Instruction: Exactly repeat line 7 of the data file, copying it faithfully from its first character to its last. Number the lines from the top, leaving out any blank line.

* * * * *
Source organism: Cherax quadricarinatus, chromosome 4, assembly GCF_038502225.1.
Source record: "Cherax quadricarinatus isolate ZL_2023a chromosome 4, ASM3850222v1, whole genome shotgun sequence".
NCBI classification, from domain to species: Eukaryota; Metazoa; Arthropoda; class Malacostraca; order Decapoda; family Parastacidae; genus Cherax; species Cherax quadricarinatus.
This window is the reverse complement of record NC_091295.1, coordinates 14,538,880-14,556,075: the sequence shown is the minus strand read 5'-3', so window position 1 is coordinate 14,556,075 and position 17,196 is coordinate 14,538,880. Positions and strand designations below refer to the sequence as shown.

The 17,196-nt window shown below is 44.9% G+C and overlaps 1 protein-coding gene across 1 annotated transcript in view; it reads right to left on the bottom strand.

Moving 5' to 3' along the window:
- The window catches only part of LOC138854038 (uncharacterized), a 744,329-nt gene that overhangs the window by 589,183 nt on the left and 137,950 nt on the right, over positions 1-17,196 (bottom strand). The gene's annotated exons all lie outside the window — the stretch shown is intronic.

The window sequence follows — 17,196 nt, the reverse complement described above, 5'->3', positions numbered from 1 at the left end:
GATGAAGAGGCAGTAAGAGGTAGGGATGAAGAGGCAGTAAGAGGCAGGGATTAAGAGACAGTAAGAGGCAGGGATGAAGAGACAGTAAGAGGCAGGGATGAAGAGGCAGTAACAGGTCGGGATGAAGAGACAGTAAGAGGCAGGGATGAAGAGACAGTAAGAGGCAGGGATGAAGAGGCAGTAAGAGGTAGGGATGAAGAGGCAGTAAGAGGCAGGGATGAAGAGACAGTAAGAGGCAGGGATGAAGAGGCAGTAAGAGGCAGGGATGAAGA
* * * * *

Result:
- The window catches only part of LOC138854038 (uncharacterized), a 744,329-nt gene that overhangs the window by 589,183 nt on the left and 137,950 nt on the right, over positions 1-17,196 (bottom strand). The gene's annotated exons all lie outside the window — the stretch shown is intronic.